The zinnias are gone. Last week’s cold nights literally turned their brilliant pink hearts to solid, dried up brown in a matter of hours. Nature can be so ruthless. I know it’s the life cycle, and an end of one thing is the beginning of another. But there are times when I wonder if what’s about to begin could ever live up to what has ended. Even before the zinnias died, this idea was on my mind.
Last week I learned that Donald Graves, one of the most influential writing teachers of our time, passed away recently. Don’s work was instrumental in bringing forth the writing process to elementary classrooms all over the country. He demonstrated to teachers how to help young writers find their voices. Don showed teachers how to find their own voices as well, and I was one of those teachers. His work opened up a floodgate of writing teachers and I count myself among the fortunate to have studied with so many of them over the past 25 years. I didn’t know Don as personally as I did some of the others, but his work and thinking touched my life and the lives of hundreds of Awakening Seed children and teachers. He was a kind and generous man who never stopped advocating for writers of all ages.
One of my biggest thrills as a second grade teacher was sitting beside a just-published young writer in the author’s chair as he or she shared the latest “hot off the press” title. I loved this celebration of a child’s writing process, hearing the story read in the child’s voice, seeing the beautiful illustrations, and the Q & A session that followed as peers commented on and complimented the author. I also loved the process of conferring with children, spending time getting at the heart of what they wanted to say, and giving them tools to be more independent writers on future drafts. Writing empowered many Seeds and I still receive poems, essays, and other genres from the grown-up versions of those young writers.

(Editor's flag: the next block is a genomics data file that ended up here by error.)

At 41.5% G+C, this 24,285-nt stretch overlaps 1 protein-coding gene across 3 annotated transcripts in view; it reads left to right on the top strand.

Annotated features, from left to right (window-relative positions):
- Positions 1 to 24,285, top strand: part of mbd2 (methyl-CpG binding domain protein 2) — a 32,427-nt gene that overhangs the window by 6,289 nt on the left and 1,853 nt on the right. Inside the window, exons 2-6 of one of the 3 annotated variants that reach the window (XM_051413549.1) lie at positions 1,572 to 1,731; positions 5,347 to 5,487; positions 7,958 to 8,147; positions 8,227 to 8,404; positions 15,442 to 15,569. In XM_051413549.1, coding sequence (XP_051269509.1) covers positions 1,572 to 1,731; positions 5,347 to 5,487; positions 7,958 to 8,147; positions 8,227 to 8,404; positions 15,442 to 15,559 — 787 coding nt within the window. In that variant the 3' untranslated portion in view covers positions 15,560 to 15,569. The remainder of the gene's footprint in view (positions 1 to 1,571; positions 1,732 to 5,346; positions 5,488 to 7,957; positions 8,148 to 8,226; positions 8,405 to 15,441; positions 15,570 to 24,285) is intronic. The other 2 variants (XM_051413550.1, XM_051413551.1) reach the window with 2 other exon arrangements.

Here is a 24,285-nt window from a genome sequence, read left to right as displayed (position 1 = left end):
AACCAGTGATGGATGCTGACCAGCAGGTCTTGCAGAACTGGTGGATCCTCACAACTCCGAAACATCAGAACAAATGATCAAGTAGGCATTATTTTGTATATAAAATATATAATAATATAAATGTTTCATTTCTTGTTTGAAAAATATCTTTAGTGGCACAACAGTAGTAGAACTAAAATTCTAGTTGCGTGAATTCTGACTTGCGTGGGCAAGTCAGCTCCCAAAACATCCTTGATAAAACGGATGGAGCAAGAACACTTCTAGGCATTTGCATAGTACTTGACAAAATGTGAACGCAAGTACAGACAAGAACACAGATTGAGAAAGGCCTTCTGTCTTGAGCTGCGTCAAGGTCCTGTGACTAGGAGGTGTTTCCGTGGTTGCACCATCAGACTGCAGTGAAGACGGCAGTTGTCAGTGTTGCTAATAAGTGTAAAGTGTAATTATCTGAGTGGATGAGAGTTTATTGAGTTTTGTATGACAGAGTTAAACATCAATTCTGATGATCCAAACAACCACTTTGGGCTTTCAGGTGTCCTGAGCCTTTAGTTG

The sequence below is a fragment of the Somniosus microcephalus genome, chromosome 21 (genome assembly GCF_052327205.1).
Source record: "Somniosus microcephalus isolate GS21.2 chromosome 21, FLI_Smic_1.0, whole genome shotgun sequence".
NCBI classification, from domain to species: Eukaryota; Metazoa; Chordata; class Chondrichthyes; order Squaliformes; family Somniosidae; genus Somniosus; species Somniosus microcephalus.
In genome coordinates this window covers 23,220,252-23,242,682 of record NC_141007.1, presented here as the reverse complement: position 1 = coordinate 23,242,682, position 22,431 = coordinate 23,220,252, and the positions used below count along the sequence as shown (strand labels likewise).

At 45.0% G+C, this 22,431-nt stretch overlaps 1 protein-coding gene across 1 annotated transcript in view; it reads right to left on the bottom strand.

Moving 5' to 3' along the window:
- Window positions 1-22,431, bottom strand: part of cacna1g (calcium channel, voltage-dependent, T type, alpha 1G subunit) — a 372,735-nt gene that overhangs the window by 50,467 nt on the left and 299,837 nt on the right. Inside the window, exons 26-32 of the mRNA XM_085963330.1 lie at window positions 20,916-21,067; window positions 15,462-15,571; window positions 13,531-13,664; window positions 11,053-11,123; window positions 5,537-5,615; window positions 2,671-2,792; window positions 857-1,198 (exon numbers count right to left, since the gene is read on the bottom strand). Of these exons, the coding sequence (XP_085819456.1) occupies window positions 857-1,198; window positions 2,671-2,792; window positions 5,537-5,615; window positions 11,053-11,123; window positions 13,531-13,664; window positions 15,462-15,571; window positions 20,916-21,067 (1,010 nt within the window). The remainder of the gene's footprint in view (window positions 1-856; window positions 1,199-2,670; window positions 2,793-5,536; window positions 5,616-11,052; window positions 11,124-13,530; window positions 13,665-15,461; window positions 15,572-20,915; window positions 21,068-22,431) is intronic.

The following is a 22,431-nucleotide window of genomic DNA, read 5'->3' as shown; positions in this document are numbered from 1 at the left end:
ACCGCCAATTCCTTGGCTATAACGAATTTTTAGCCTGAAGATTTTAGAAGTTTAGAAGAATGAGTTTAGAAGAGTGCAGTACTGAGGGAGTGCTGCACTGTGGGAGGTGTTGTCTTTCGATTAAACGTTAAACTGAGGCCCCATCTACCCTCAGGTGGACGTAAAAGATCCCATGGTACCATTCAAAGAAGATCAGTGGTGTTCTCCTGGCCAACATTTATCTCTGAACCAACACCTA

At the Seed we devote considerable time to helping children find their voices, as people and eventually as writers. We teach our students to use brave talk and stand up for themselves and injustices they witness. We also let them know that their stories matter, and we are listening. Donald Graves was a pioneer who will be greatly missed. It’s hard to imagine anyone who could step up and make the kind of difference he has. It is my hope, however, that the generations of children whose voices have been heard will find new ways to listen and use their words, spoken and written, to make this world a better place.